Gold Stars Won’t Help

‘You’re a superstar,’ she wrote. It was wildly over-exaggerated praise for what I’d done, which was simply download a paper from a journal to send to her. It took ten seconds and definitely didn’t deserve superstar status, but it made me feel like a primary school child getting a gold star stuck on my forehead and, momentarily, like a superstar. Do they do that still? They should. The world needs more gold stars.

Sometimes I want to scream and cry and shout at humanity. They’re just a crap lot, a lot of the time. Let me back track. I don’t often talk about my work in The Ivory Tower because, well, I just don’t. It is fascinating, excruciating, depressing, ecstatic and heart-breaking. I work in HIV, and that’s all I really need to say to quantify that sentence.

I try very hard to separate work and the rest of my life. I try to leave the stories I hear while I’m in The Ivory Tower there. I have to, otherwise I’d throw myself from a bridge. So many of the stories are just tragic. Don’t get me wrong, there are some incredible, inspiring, wonderfully happy stories, too, I just don’t get to hear those very often, due to the line that I’m in. I do get to help sometimes, though, which I like. I’m lucky to be here, to be able to do that.

The problem is that I’m not very good at leaving the shit at work, because the things I hear each and every day are not just stories. There are people behind them. Real people. People who are trying really hard to survive in a world that just keeps on kicking them – on their shins, in their backs, in their stomachs, knocking the air out of them, over and over and over.

Mostly, I manage, but then I hear something that makes me crumble, to want to scream, and cry, and shout, and hit out. Like this morning. A 6-year old girl, who had been raped. There are no words. My faith in humanity shatters a bit more every time I hear of these things. Hers, I’m pretty sure, is broken terminally. How could it not be? She’s 6-years old. Six.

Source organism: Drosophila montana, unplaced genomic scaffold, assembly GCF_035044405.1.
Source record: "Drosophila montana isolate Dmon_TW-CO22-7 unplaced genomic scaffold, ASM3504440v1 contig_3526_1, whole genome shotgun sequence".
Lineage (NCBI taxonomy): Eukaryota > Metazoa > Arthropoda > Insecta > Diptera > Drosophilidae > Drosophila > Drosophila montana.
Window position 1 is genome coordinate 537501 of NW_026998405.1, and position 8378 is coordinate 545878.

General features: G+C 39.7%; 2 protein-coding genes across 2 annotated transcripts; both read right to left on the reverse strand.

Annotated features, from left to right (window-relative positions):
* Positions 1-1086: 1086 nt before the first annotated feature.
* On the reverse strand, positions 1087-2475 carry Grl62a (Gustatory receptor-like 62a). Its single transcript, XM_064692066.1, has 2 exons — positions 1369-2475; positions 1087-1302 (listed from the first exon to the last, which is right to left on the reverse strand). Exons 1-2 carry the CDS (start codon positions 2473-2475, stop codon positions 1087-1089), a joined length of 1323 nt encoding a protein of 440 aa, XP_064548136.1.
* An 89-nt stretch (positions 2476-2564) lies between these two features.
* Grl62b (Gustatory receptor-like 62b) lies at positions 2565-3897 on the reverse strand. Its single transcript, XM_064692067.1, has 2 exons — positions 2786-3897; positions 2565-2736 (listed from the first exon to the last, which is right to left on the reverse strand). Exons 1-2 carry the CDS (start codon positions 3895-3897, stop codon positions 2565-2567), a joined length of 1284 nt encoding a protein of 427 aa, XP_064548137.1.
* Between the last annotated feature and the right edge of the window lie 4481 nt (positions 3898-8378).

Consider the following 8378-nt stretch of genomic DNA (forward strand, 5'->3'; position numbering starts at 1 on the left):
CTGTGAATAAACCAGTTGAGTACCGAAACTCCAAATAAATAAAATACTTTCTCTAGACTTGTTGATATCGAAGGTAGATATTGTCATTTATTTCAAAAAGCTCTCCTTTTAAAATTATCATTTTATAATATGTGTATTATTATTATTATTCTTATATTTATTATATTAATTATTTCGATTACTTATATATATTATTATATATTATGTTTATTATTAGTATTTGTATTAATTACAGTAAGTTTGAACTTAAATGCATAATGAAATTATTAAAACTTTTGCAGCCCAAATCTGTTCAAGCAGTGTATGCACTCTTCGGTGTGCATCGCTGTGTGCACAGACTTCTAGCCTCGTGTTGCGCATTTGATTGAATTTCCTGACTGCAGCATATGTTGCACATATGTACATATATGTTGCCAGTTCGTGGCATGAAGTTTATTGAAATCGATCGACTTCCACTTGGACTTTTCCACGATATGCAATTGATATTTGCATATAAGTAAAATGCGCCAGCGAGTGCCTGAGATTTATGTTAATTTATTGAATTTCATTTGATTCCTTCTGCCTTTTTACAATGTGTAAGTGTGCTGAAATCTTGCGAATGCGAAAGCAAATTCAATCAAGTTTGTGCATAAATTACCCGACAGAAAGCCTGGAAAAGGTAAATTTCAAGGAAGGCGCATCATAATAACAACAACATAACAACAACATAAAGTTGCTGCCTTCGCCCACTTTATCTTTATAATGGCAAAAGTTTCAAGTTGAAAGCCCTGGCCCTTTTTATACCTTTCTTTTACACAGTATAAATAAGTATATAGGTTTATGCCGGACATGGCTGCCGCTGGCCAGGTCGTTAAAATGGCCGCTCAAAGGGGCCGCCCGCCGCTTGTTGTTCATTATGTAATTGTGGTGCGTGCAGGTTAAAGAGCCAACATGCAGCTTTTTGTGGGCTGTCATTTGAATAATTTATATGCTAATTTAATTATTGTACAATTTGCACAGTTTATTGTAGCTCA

It brings up the question of what has the very young boy (he’s 14) who did this seen in his short life, that he thinks that’s okay? What’s he been exposed to that brings him to the point to do something so horrific? There is no excuse, ever, for rape, but one has to step back and try to take in the bigger picture, to look for where it all broke.

Because that’s what it is: broken, completely and utterly broken. And unless we step back and start looking at the people who are raping and getting them in on how to fix it, this vicious circle will continue breaking people. It seems insurmountable.

All I want to do is kick and cry but instead, I do what I can, I do my tiny bit to help mop up the mess that he’s left behind, the medical mess, try to at least keep her body from breaking, from falling prey to all the monsters he may have passed on to her.

But her broken soul? Her broken spirit?

For that, I am helpless. And there are no gold stars that’ll make this okay.

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